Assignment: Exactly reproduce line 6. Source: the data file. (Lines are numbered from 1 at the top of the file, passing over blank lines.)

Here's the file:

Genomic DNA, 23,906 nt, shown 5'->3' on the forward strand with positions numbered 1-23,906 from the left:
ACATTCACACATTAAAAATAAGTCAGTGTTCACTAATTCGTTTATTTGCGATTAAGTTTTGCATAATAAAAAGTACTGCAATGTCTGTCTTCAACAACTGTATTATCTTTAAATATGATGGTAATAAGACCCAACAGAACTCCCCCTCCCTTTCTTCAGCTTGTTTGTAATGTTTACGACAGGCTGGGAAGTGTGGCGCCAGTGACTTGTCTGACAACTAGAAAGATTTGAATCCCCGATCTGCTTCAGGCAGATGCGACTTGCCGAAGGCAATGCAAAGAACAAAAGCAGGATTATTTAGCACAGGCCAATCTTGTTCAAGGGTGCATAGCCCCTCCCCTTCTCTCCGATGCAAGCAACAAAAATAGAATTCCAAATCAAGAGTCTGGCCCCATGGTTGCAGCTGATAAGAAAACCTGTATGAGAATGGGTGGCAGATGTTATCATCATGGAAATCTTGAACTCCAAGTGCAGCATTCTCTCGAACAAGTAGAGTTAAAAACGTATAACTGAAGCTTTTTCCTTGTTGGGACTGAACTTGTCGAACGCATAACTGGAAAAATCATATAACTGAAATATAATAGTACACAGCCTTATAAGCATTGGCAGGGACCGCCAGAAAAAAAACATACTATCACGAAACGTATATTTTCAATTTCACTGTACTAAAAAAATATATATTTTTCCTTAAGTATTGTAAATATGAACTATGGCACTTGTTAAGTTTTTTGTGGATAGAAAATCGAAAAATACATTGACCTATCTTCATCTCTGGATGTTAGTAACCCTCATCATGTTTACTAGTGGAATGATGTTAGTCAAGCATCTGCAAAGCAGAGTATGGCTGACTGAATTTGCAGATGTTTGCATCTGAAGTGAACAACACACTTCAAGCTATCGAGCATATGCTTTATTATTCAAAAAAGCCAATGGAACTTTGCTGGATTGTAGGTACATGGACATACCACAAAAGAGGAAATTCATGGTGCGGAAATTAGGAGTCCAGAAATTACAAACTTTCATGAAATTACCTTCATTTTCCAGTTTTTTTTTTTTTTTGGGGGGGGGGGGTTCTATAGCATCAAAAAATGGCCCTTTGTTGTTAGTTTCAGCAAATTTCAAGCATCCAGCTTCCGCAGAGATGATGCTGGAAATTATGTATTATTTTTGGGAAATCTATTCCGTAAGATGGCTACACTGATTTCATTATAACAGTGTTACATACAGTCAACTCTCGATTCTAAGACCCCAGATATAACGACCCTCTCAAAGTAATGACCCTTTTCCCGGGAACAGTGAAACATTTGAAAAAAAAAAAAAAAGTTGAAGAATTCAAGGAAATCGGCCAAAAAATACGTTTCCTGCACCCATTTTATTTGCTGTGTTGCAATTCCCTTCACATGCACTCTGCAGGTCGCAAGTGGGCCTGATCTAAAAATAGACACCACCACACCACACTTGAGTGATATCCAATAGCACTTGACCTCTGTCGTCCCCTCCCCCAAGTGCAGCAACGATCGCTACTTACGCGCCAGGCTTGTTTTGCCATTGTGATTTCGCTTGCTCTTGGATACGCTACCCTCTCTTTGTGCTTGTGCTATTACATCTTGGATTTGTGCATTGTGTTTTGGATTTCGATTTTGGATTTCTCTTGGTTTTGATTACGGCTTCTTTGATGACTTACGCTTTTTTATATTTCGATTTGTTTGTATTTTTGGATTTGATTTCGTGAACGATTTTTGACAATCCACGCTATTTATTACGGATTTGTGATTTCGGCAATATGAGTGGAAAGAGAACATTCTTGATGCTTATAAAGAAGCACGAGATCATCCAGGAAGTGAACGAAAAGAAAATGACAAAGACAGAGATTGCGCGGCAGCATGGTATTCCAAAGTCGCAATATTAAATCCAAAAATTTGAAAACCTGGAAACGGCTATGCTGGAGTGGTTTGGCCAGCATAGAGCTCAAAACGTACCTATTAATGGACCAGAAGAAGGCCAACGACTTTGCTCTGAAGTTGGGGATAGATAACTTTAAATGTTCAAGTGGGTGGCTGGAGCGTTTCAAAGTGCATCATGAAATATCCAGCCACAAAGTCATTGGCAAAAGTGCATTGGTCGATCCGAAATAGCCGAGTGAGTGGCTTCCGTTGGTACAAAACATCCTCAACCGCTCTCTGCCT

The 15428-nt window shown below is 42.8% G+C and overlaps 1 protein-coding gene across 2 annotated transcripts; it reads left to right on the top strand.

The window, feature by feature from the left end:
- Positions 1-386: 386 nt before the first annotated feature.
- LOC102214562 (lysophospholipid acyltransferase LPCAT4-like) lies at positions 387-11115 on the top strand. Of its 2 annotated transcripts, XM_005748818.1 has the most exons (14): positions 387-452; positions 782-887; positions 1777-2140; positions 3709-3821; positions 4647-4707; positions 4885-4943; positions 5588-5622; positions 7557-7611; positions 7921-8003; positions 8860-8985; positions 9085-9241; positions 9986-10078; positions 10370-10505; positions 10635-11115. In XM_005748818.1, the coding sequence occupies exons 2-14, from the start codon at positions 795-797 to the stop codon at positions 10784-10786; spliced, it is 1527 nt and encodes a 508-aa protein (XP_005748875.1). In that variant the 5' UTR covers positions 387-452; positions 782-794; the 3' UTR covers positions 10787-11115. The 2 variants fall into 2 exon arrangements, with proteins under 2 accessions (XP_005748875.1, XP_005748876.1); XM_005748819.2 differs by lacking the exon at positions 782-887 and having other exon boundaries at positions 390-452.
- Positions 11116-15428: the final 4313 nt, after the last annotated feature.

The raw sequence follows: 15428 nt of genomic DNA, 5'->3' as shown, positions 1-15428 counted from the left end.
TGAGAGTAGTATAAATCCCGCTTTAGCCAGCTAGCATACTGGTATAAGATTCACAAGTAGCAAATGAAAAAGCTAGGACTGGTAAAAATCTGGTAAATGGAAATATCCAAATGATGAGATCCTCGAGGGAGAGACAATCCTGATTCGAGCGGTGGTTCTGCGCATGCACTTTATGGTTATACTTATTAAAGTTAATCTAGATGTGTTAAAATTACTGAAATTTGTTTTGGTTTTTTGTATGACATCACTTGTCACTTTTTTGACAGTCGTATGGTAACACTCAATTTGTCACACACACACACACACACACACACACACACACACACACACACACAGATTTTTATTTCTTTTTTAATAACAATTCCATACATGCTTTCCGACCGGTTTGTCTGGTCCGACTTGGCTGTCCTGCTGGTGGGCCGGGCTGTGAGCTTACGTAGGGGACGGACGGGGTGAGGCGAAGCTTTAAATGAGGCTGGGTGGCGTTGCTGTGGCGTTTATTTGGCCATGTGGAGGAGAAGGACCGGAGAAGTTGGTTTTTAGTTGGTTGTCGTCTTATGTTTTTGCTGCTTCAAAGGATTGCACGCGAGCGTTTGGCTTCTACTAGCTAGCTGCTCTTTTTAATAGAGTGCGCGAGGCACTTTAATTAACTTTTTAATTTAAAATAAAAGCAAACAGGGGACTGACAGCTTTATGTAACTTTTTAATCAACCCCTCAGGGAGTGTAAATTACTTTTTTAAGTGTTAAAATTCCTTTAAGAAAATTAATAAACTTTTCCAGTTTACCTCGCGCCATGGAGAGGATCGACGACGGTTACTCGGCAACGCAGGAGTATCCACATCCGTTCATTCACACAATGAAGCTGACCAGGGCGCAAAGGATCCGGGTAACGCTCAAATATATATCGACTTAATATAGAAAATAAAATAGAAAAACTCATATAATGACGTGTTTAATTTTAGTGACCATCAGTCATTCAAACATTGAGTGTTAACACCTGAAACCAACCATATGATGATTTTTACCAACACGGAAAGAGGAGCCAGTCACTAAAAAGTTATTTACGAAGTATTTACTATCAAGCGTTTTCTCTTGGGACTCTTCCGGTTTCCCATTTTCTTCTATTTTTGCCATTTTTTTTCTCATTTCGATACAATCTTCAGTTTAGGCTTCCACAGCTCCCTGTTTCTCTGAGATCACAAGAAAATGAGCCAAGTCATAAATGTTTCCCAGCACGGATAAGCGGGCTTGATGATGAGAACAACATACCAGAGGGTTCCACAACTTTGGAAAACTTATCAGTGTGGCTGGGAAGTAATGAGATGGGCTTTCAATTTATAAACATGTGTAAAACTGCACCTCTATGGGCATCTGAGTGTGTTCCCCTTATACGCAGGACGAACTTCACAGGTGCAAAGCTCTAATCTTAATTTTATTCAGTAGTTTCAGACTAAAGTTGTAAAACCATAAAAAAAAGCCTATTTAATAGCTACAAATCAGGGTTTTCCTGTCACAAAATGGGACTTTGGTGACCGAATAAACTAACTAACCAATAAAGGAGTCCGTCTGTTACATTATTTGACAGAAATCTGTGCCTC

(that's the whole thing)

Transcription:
- LOC102214562 (lysophospholipid acyltransferase LPCAT4-like) lies at positions 387-11115 on the top strand. Of its 2 annotated transcripts, XM_005748818.1 has the most exons (14): positions 387-452; positions 782-887; positions 1777-2140; positions 3709-3821; positions 4647-4707; positions 4885-4943; positions 5588-5622; positions 7557-7611; positions 7921-8003; positions 8860-8985; positions 9085-9241; positions 9986-10078; positions 10370-10505; positions 10635-11115. In XM_005748818.1, the coding sequence occupies exons 2-14, from the start codon at positions 795-797 to the stop codon at positions 10784-10786; spliced, it is 1527 nt and encodes a 508-aa protein (XP_005748875.1). In that variant the 5' UTR covers positions 387-452; positions 782-794; the 3' UTR covers positions 10787-11115. The 2 variants fall into 2 exon arrangements, with proteins under 2 accessions (XP_005748875.1, XP_005748876.1); XM_005748819.2 differs by lacking the exon at positions 782-887 and having other exon boundaries at positions 390-452.